PNCIMA Forum on Pacific Ocean to address uncertain future

On March 26, a two-day conference will get underway in Richmond with the goal of mapping a future for much of British Columbia’s coastal waters.

Called the PNCIMA Forum (for Pacific North Coast Integrated Management Area), the event will see 300 relevant stakeholders meet to begin to figure out how to manage B.C.’s waters in a time of both increasing human activity and environmental challenges.

Kurt Grimm, associate professor of earth and ocean sciences at UBC, warned that oceans’ surface waters are becoming more acidic, to a point where marine life could be in danger.

Simply put, he explained, oceans naturally act as a sponge for atmospheric CO2. But industrialized humanity is now spewing CO2 into the atmosphere at such an “unprecedented” rate that the oceans are sponging up the greenhouse gas faster than waters’ chemistry can reach equilibrium. The result is a “large perturbation” characterized by surface waters becoming more acidic.

“And when you have a large perturbation in an ecosystem, the ultimate outcomes are very difficult, if not impossible to forecast,” Grimm added. “It’s like rolling the dice.”



Ocean acidification has been tied to the expansion of so-called dead zones, where a lack of oxygen makes certain costal areas uninhabitable for higher life forms. A team of Danish researchers recently reported that if climate change continues unchecked, a dramatic expansion of dead zones could result.

Wareham said that the Suzuki Foundation is well aware of rising acidic levels and warned that the impact on ecosystems could be “huge”. He claimed that scientists are already observing pH levels lower than what some marine organisms require to survive.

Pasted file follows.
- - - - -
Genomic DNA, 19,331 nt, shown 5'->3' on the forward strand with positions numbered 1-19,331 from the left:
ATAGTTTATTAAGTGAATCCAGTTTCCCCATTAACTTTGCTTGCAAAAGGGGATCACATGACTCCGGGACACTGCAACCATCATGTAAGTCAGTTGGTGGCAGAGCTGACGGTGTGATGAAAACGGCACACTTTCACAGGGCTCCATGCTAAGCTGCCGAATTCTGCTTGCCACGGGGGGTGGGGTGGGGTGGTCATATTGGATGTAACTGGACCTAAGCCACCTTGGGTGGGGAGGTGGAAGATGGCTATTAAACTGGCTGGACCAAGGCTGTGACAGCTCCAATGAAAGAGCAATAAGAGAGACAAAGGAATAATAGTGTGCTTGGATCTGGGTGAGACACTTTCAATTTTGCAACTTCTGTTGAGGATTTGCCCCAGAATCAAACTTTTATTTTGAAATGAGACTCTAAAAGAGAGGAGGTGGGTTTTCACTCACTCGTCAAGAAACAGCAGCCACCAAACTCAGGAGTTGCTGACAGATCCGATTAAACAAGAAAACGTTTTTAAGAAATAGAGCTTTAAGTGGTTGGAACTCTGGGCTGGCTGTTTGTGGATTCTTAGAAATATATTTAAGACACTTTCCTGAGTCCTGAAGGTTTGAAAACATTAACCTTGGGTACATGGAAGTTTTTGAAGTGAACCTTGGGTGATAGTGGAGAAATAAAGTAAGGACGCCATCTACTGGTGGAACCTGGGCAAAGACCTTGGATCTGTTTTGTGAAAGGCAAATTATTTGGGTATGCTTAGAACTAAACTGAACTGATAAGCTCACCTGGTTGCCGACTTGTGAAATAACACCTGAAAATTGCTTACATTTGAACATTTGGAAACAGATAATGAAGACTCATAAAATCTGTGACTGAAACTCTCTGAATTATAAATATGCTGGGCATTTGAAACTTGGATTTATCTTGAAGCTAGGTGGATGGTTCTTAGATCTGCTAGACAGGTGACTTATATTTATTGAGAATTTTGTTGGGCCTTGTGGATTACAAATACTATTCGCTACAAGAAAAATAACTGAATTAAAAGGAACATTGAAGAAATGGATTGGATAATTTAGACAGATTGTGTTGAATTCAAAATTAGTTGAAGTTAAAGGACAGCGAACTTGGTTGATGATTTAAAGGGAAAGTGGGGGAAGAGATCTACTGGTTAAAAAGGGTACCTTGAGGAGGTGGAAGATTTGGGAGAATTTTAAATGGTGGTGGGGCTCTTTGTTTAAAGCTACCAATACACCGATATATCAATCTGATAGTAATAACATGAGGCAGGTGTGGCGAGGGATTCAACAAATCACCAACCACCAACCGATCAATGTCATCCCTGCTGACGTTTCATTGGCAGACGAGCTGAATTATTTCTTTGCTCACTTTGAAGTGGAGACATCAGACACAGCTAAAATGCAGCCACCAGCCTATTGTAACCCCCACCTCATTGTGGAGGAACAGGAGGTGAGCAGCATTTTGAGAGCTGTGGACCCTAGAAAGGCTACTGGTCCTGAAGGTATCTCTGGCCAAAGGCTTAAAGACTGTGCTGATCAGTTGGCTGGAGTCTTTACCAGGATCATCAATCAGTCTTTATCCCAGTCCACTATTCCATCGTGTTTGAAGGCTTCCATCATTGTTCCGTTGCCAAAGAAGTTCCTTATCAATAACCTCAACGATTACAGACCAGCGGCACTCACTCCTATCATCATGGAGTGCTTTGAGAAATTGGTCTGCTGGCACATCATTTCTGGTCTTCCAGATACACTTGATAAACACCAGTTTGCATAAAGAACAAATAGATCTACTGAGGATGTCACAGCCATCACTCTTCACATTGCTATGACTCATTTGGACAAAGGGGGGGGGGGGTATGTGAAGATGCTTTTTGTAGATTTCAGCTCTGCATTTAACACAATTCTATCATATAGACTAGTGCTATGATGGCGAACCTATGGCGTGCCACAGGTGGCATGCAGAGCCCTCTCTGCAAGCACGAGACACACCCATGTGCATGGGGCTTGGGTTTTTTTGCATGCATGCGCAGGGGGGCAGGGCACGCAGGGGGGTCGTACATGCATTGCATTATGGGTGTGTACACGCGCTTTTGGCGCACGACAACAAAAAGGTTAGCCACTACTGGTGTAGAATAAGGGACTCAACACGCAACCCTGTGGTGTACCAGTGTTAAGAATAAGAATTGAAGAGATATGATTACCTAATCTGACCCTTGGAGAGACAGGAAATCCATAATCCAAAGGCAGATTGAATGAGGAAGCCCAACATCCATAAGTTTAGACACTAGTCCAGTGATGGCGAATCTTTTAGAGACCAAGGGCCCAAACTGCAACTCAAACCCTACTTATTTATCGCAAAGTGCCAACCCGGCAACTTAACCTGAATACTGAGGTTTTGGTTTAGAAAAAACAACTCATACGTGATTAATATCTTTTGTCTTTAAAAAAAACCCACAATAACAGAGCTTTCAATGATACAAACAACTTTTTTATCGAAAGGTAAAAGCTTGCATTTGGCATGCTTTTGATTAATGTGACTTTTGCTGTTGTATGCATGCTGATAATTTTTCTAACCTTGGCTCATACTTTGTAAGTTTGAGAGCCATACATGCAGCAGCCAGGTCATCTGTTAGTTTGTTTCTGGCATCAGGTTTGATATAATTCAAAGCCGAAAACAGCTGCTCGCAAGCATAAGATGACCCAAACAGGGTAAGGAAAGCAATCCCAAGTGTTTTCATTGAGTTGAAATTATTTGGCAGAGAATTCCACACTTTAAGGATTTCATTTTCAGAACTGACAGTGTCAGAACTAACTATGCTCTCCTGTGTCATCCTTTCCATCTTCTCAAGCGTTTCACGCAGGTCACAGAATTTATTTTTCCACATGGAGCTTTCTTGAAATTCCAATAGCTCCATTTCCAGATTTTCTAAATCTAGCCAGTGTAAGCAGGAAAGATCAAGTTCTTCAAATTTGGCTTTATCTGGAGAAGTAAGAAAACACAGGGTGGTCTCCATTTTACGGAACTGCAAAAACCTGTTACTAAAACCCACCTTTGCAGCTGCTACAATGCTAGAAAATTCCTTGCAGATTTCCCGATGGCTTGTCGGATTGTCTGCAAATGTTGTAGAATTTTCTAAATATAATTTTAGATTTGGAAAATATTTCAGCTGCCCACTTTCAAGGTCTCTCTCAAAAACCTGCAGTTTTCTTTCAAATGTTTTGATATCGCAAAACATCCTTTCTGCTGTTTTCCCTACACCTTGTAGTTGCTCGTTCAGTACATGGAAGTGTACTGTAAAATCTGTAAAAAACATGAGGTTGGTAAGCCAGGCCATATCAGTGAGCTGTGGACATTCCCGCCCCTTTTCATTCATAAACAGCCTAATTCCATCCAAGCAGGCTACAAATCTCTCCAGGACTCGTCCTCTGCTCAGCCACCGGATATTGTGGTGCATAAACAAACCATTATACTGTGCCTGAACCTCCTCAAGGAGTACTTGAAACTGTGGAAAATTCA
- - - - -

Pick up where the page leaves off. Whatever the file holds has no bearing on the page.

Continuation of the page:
Noting a direct relevance to human life, Wareham added: “Plankton in the ocean is the largest source of oxygen in our atmosphere, so if, through these events, we reduce the productivity of plankton or the ability of plankton to survive in the ocean, the house of cards starts to fall down.”

Although acidification is not officially on the agenda for the PNCIMA Forum, Wareham said that he expects the issue to be raised and used as a rationale for a more precautionary approach and a push for greater conservation efforts.

“If there is downward pressure on fish populations, you can’t just go out there and fish the same quota level for the next 20 years,” he argued. “You’re going to have to adjust that or maybe even stop fishing some years.”

According to Wareham, what B.C.’s oceans need is a greater level of scientific observation that will prevent mistakes from being made.

Travis Lupick, straight.com, 24 March 2009. Full article.

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